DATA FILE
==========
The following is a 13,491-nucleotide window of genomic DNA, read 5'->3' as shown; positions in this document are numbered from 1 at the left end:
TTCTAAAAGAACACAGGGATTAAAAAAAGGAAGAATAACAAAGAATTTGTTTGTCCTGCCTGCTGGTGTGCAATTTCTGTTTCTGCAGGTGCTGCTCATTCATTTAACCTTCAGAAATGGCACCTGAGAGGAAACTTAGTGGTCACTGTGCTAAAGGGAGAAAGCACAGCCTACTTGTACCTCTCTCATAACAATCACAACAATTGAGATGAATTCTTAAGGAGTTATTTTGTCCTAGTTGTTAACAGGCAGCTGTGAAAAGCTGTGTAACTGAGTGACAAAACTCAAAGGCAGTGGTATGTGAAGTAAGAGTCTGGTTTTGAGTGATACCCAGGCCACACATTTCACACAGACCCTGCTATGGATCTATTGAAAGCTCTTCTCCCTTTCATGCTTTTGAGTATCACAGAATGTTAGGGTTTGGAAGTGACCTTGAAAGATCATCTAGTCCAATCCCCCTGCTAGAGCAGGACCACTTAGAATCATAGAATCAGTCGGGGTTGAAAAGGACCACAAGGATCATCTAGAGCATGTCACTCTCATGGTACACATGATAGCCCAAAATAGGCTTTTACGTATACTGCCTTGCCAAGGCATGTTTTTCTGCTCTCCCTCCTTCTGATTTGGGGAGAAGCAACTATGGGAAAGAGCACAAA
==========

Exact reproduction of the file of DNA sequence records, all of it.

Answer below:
The following is a 13,491-nucleotide window of genomic DNA, read 5'->3' as shown; positions in this document are numbered from 1 at the left end:
TTCTAAAAGAACACAGGGATTAAAAAAAGGAAGAATAACAAAGAATTTGTTTGTCCTGCCTGCTGGTGTGCAATTTCTGTTTCTGCAGGTGCTGCTCATTCATTTAACCTTCAGAAATGGCACCTGAGAGGAAACTTAGTGGTCACTGTGCTAAAGGGAGAAAGCACAGCCTACTTGTACCTCTCTCATAACAATCACAACAATTGAGATGAATTCTTAAGGAGTTATTTTGTCCTAGTTGTTAACAGGCAGCTGTGAAAAGCTGTGTAACTGAGTGACAAAACTCAAAGGCAGTGGTATGTGAAGTAAGAGTCTGGTTTTGAGTGATACCCAGGCCACACATTTCACACAGACCCTGCTATGGATCTATTGAAAGCTCTTCTCCCTTTCATGCTTTTGAGTATCACAGAATGTTAGGGTTTGGAAGTGACCTTGAAAGATCATCTAGTCCAATCCCCCTGCTAGAGCAGGACCACTTAGAATCATAGAATCAGTCGGGGTTGAAAAGGACCACAAGGATCATCTAGAGCATGTCACTCTCATGGTACACATGATAGCCCAAAATAGGCTTTTACGTATACTGCCTTGCCAAGGCATGTTTTTCTGCTCTCCCTCCTTCTGATTTGGGGAGAAGCAACTATGGGAAAGAGCACAAA